Please give us an introduction to Warseid! I understand that ‘Where Fate Lies Unbound’ is your debut album? What is the history of your band?
We are based in Madison, WI and have been together since summer of 2008. We started as a three piece with a very specific focus on folk metal, but as we grew over the years and gained more members we branched out into different genres and really stopped encompassing any particular one. We released a few demo’s and an EP before ‘Where Fate Lies Unbound’ but they reflect a very different musical style than what we have been writing since. ‘Where Fate Lies Unbound’ is what we consider our debut.
The album is self-released, yes? Why the decision to release it this way? With the quality of the material, I am surprised that more than a few labels have not approached you…
Yes, WFLU is entirely self-funded. We decided to release this way because we want to, as a band, have 100% control of the process. We haven’t made a strong effort to contact labels at this point, but with this new release we fully intend to reach out to labels and examine offers.
The bio accompany your promo mentioned a desire for Warseid to ‘raise the bar’ on ‘Where Fate…’ from previous demos. What does this mean, in relation to your past efforts and as a band?
For one, all of our previous demos were of poor recording quality, so we wanted to raise the bar with that, obviously. I think everyone does. But what we really meant by “raising the bar” is that we wanted to set a higher standard when it comes to our song writing. That is, we wanted our sound to be of much higher caliber than typical song structures found in most metal bands today. You know: “intro/verse/chorus/etc.” I guess we want to raise the bar by not having any single part of a song we write be uninteresting.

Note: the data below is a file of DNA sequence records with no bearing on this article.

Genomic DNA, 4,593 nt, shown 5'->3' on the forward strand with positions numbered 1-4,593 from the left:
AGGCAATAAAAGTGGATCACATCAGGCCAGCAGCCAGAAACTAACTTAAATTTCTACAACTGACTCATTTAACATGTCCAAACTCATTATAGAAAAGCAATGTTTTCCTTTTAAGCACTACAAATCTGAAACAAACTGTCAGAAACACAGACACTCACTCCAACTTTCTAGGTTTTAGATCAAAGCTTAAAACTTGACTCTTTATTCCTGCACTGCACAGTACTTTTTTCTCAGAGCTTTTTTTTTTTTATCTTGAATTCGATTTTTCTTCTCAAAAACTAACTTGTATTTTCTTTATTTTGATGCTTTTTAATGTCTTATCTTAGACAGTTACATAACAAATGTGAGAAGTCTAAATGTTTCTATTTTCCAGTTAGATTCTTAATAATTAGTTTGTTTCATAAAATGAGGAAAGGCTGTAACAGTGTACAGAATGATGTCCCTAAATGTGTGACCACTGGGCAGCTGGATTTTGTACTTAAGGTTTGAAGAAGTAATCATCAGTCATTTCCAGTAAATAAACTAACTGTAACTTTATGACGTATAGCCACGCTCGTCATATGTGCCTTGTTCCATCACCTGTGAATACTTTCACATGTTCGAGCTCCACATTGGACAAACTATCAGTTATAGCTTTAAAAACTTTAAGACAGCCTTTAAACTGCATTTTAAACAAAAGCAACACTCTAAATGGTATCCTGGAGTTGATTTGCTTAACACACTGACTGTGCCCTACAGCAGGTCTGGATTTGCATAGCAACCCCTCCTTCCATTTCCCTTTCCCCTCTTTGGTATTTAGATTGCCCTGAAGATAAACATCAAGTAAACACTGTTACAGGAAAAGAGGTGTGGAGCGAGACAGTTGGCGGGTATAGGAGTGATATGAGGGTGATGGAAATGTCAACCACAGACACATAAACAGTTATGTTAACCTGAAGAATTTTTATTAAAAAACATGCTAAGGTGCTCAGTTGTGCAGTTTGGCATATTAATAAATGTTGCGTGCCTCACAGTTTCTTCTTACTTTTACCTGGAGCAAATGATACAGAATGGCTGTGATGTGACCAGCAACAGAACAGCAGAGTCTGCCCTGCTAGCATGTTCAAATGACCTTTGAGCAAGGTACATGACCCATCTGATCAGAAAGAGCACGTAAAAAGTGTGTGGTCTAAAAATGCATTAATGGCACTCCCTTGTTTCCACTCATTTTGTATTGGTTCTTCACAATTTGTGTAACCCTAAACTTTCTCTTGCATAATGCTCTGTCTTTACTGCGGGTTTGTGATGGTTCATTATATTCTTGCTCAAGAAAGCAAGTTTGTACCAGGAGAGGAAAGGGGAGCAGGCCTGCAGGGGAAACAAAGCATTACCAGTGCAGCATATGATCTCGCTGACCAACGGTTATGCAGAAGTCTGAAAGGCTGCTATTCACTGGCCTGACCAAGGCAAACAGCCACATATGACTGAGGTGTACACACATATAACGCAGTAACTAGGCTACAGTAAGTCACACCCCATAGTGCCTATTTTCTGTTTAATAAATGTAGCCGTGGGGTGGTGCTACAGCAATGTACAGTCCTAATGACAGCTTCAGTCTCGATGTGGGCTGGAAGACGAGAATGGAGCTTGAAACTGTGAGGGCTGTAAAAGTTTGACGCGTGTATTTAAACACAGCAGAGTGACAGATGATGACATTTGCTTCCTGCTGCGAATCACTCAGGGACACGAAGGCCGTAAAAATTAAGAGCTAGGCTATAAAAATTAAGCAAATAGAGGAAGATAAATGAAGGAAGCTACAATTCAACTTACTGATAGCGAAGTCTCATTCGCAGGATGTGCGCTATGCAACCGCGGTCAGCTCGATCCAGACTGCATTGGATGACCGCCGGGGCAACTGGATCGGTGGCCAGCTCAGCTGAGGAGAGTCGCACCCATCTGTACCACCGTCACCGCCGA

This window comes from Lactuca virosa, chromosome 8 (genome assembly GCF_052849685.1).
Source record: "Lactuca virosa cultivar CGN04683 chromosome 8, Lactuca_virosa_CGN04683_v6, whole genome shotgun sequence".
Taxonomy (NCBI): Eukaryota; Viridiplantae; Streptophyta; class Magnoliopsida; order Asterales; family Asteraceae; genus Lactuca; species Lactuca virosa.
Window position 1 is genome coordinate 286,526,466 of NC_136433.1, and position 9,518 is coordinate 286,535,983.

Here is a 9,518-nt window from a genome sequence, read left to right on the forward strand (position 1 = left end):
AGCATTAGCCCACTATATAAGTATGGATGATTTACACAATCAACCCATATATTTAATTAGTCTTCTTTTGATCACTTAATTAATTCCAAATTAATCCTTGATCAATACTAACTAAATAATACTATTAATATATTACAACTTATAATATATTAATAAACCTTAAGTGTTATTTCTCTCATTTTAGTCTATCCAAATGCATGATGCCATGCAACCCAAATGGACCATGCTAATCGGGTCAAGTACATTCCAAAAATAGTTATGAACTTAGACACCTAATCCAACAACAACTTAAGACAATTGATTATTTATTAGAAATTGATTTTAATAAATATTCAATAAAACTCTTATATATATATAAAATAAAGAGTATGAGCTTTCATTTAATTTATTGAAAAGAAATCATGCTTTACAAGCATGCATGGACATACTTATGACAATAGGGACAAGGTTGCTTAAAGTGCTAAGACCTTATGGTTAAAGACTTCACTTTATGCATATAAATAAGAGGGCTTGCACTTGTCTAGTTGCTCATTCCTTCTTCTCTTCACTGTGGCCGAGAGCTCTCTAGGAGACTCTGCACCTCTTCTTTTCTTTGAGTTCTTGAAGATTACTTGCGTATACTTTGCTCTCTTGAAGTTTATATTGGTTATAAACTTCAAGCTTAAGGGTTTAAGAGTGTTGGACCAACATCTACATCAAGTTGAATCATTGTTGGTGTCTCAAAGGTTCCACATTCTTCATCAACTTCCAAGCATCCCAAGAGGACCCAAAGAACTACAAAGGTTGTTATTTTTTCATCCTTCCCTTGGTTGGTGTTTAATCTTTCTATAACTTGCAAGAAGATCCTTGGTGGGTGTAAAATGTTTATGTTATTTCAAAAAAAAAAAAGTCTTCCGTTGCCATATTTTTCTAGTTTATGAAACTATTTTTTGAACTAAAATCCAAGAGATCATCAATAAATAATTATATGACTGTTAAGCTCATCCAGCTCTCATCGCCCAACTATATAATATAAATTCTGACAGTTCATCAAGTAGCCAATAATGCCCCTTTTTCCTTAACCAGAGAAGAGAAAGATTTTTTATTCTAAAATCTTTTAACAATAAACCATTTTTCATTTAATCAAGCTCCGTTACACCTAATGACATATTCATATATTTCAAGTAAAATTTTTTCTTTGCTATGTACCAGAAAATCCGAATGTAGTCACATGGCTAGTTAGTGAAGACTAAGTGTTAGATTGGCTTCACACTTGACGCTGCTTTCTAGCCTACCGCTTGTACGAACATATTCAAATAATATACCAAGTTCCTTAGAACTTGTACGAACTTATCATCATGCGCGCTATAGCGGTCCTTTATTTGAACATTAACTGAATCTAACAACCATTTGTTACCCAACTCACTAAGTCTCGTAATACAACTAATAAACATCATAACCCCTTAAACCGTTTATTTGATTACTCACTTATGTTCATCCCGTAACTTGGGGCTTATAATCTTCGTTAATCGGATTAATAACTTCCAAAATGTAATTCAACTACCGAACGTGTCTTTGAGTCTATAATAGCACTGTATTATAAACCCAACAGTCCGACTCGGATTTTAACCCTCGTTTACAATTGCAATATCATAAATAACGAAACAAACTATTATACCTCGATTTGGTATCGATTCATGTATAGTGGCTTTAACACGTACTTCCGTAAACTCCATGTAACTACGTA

How does Warseid plan on raising the bar again after such a staggering debut such as ‘Where Fate…’? How does the band stay fresh with writing songs and performing live?
We have a lot of new songs in the works and we are very happy with the way they are shaping up. They are more dynamic than WFLU but they maintain the same feel. We are incorporating more complex symphonic parts, particularly with stringed instruments, and much of the material presents a faster, more powerful sound. One thing we won’t do is sit on a particular sound. We are continuously evolving musically. The biggest thing we do to keep live shows interesting is continue improving our sound. Our songs are evolving (even the recorded ones) so you hear something a bit different each time, and we like to have fun. Sometimes we even switch around the band line up!
What is the live aspect of Warseid? How would you describe a Warseid show?
We take our music very seriously, but we don’t take ourselves seriously at all. We play to the absolute best of our ability, and we have fun doing it.
Is your material better suited for the studio or the stage? Why?
Recordings provide us the opportunity to present our music in an ‘ideal’ form which is wonderful. You get to hear each song and instrument as it was intended, but it doesn’t have the same organic feel that you get from a live performance. Our songs also continue to evolve after we record them, so you never quite get a final version on the disc. I guess it depends on your preference as a listener which sound you prefer.